Bernoulli Differential Equations

Bernoulli Differential Equations

We are now going to look at a method for solving another class of differential equations. Let $p(x)$ and $g(x)$ be continuous on an interval of interest, and consider the following non-linear differential equation:

\begin{align} \quad y' + p(x)y = g(x)y^n \end{align}

If either $n = 0$ or $n = 1$, the differential equation above is linear, so suppose that $n > 1$. We can "convert" this differential equation to be in a linear form using some substitutions. Let $v = y^{1-n}$. Then $v' = (1 - n)y^{-n}y'$. Now take the differential equation above and divide both sides by $y^n$ to get that:

\begin{align} \quad y^{-n} y' + p(x) y^{1-n} = g(x) \end{align}

We can now apply the substitutions we made above to get that:

\begin{align} \quad \left ( \frac{1}{1 - n} \right ) v' + p(x) v = g(x) \end{align}

This differential equation is linear, and we can solve this differential equation using the method of integrating factors. The important thing to remember for Bernoulli Differential Equations is that we make the following substitutions:

\begin{align} \quad v = y^{1-n} \quad \quad v' = (1 - n)y^{-n} y' \end{align}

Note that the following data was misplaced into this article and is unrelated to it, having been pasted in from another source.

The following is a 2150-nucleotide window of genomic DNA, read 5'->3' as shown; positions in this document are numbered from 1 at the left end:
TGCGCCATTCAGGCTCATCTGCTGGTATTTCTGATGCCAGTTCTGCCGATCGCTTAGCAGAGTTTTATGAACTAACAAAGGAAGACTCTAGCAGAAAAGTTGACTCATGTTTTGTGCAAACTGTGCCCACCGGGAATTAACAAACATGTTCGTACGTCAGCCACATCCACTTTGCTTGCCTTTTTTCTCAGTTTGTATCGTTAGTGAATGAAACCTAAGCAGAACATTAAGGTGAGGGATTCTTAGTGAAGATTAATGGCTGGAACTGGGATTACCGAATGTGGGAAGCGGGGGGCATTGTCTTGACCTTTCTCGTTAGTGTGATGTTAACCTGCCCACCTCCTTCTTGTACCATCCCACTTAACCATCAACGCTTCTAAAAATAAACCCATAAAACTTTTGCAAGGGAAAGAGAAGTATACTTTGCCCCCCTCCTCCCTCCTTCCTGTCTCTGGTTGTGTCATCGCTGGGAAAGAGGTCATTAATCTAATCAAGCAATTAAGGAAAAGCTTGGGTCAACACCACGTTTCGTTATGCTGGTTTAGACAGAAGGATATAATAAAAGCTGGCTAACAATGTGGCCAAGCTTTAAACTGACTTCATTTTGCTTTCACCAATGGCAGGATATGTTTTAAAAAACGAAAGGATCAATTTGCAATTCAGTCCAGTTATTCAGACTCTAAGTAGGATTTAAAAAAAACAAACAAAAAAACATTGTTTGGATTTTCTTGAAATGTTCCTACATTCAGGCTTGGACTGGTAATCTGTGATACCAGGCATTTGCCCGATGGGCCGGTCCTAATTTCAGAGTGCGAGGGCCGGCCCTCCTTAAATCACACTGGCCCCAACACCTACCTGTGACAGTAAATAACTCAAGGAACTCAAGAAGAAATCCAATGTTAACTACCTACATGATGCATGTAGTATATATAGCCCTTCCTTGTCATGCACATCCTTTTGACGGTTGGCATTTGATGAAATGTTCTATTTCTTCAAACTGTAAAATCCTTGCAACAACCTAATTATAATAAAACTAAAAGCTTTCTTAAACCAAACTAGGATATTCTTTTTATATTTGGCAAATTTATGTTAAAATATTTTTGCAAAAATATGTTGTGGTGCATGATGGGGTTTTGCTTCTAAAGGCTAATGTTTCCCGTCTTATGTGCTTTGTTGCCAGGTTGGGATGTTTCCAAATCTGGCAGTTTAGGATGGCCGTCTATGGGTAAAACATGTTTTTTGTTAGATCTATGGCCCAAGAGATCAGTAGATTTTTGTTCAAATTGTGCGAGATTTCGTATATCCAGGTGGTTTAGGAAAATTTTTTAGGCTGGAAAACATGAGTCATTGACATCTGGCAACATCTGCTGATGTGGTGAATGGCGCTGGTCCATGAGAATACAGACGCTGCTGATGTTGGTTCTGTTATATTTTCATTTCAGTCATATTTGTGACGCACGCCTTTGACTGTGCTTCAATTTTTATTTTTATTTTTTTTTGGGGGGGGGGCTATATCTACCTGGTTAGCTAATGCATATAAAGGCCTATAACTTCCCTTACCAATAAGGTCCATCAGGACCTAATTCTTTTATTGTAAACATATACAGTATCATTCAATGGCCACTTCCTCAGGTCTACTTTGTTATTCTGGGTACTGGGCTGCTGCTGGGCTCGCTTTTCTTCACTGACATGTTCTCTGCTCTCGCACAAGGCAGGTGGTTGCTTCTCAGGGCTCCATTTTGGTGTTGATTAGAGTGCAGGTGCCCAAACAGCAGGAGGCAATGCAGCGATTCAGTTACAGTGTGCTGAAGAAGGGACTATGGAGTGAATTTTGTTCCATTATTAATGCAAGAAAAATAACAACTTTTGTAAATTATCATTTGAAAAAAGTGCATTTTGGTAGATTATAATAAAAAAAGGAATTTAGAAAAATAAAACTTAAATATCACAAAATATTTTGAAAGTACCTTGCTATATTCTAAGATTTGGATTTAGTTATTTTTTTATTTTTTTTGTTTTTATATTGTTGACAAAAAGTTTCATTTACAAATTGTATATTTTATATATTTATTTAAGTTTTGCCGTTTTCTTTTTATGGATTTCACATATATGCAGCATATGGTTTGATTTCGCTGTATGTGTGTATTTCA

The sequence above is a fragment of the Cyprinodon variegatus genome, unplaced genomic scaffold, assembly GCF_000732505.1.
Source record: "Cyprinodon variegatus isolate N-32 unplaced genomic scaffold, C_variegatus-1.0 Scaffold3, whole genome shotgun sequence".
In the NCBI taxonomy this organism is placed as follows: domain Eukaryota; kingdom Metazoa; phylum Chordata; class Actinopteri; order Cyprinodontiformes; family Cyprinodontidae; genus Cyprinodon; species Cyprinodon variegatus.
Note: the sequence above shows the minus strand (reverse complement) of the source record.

Let's look at some examples of solving Bernoulli Differential equations.

Example 1

Solve the differential equation $y' + 2xy = 3xy^3$.

We first start off by dividing the differential equation above by $y^3$ to get:

\begin{align} \quad y^{-3} y' + 2x y^{-2} = 3x \end{align}

Now we will make the substitution $v = y^{1-3} = y^{-2}$ and so $v' = -2 y^{-3} y'$. so $y^{-3}y' = 1\frac{1}{2} v'$. Applying these substitutions and we get:

\begin{align} \quad -\frac{1}{2} v' + 2x v = 3x \\ \quad v' - 4xv = -6x \end{align}

Let's solve this differential equation using integrating factors. Let $\mu (t) = e^{\int -4x \: dx} = e^{-2x^2}$. Multiplying both sides of the differential equation above by the integrating factor and we have that:

\begin{align} \quad \mu (t) v' - \mu (t) 4x v = -\mu(t) 6x \\ \quad e^{-2x^2} v' - e^{-2x^2} 4x v = -6x e^{-2x^2} \\ \quad \frac{d}{dt} \left ( e^{-2x^2} v \right ) = -6x e^{-2x^2} \\ \quad e^{-2x^2}v = \int -6x e^{-2x^2} \: dx \end{align}

We can solve the integral on the right by using substitution. Let $u = -2x^2$. Then $du = -4x \: dx$ and so $\frac{3}{2} du = -6x \: dx$. Hence:

\begin{align} \quad e^{-2x^2}v = \frac{3}{2} \int e^{u} \: dx \\ \quad e^{-2x^2}v = \frac{3}{2} e^{u} + C \\ \quad e^{-2x^2}v = \frac{3}{2} e^{-2x^2} + C \\ \quad v = \frac{3}{2} + \frac{C}{e^{-2x^2}} \end{align}

We are almost done. We will now use the substitution $v = y^{-2}$ that we started with to get that:

\begin{align} \quad y^{-2} = \frac{3}{2} + \frac{C}{e^{-2x^2}} \\ \quad y^2 = \frac{1}{\frac{3}{2} + \frac{C}{e^{-2x^2}}} \end{align}
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